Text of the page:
The Treasury Department's e-statement, said, "Moody's Investors Service downgraded Louisiana's credit rating today in a move that will make it more expensive for the state to borrow money for construction projects, according to State Treasurer John Kennedy.
"You can't spend more taxpayer money than you take in for seven years in a row and not expect a downgrade to your credit rating," said Treasurer Kennedy. "You also can't make public statements about suspending TOPS, ending LSU football, closing Nicholls State University and closing five prisons without scaring the daylights out of the credit rating agencies that grade our debt and the institutional investors that buy our debt. What we tell our children is true: Acts have consequences."
Moody's changed the state's credit outlook from stable to negative in February 2015. The last downgrade occurred in November and December 2005 after hurricanes Katrina and Rita. Prior to 2005, the last Moody's downgrade occurred in 1987.
Today, the House of Represenatives, despite Kennedy's apparent claim, that the Edwards administration has manufactuured the depth of the budget deficit for the purpose of raising taxes, ignored Kennedy's repeated statements to the media about the budget and raised Sales Tax by one penny.
The House is dominated by Republicans.
Kennedy, has not provided any information evidencing manufacturing of the current budget by Edwards administration. In a recent interview, Kennedy told Bayoubuzz that the budget was much less than the Edwards administration has reported.
The allegation, if correct, it would almost be necessary for a govermental conspiracy for this occur. The revenues are determined by LSU economist Jim Richardson, who sits on the Revenue Estimating Conference REC, for the past 29 years and who has equal voting rights with the Governor. The other REC members were the Republican Speaker of the House and the Republican Senate President. The revenue projection requires a unanimous vote. Richardson discussed the process in an interview with me yesterday. When I questioned him about Kennedy's remarks, Richardson said he did not know what Kennedy was thinking.
JUST IN FROM THE GOVERNOR'S OFFICE
“This is a disappointing development, particularly since we believed that Moody’s would wait until the conclusion of the special session to make any decision on our rating. Unfortunately, the downgrade confirms what we’ve been saying about the structural imbalance of our budget. The overuse and abuses of one time money and fund sweeps by the Jindal Administration were a major factor in this decision. It also reflects the global concern about the decline of oil prices and its impact on producing states. It is more important than ever for the legislature to work with me during this special session to stabilize our budget and repair the damage of the last eight years. We can do this by transitioning to a new tax structure that conforms to best practices promoted by organizations such as the Tax Foundation, which will help us achieve long term fiscal stability and predictability in Louisiana.”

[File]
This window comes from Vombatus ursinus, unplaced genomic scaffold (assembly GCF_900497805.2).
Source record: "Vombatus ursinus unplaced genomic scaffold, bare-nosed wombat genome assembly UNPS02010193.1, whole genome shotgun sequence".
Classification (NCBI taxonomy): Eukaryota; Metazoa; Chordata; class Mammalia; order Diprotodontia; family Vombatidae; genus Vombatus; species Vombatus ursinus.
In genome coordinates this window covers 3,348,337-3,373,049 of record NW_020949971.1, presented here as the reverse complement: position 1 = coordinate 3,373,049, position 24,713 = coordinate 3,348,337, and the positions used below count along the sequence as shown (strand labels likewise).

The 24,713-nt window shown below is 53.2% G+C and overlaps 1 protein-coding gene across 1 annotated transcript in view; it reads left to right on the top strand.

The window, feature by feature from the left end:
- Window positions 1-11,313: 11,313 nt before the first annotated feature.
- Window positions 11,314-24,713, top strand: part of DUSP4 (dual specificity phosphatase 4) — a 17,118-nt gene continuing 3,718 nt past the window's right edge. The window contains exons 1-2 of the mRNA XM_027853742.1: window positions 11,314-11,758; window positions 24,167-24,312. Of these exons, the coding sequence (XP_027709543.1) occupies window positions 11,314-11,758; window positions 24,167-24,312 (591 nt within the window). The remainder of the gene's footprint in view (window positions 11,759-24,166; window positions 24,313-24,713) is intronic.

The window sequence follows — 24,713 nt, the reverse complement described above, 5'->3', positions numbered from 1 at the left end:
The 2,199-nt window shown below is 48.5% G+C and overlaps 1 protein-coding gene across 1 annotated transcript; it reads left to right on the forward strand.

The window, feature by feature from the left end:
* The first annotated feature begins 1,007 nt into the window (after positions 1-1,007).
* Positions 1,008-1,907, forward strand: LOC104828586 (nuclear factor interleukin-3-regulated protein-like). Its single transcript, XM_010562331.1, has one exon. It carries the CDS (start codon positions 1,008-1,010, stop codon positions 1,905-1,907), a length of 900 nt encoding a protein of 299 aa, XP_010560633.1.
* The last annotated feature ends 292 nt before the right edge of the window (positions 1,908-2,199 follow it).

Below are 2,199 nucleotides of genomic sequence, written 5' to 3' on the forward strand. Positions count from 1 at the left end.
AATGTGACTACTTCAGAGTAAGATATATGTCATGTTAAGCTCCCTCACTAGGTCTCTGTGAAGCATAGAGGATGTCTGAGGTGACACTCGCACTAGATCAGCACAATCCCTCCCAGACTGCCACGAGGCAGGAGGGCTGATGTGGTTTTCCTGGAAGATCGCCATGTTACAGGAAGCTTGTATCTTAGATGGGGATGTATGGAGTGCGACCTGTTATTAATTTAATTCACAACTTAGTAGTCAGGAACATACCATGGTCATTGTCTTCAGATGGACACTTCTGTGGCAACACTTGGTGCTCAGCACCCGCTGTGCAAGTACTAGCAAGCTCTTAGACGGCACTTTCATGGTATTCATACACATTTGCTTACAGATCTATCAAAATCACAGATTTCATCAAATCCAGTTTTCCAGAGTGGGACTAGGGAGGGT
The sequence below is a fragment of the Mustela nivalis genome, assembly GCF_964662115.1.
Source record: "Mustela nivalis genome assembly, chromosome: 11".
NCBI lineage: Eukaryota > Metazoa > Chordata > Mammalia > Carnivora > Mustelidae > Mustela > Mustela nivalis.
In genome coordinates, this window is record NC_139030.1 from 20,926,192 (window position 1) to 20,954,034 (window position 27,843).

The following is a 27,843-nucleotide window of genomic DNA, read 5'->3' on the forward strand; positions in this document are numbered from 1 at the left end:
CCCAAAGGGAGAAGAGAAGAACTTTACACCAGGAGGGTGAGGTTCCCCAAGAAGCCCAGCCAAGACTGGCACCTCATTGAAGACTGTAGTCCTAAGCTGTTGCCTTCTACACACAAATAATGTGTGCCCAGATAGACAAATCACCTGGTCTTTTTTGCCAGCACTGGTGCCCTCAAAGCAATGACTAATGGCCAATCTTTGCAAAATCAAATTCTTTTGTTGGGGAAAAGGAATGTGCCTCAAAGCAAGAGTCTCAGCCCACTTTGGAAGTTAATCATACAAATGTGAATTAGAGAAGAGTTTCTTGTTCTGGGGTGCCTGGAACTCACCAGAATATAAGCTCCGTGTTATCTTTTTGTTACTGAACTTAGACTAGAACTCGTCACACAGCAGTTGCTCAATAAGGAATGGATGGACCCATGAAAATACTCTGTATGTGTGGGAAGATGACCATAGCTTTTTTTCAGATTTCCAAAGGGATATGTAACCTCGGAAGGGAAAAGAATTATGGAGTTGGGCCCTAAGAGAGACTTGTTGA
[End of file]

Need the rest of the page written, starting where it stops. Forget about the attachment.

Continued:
There are not many choices Louisiana now has to deal with the immediate problem of raising roughly $940 million dollars before the end of the ffiscal year, June 30.
In part 3 of an interview with LSU economist James “Jim” Richardson, who has been the economist for the Revenue Estimating Conference, sales tax is the only vehicle to raise enough money quick enough.
There is no doubt that Louisiana has a horrific budget problem? How long have lawmakers known about the budget deficits? What might they have known during the elections? Are we in a recession? Can our budget deficit be fixed before the end of t
So, why, once again, is the Louisiana 's budget on the downswing, rarely ever really balanced, it seems.
Louisiana is on the throes of another major budgetary overhaul, with its elementary education system bleeding, its higher education on a respirator and its healthcare system being read its last rites. Read more...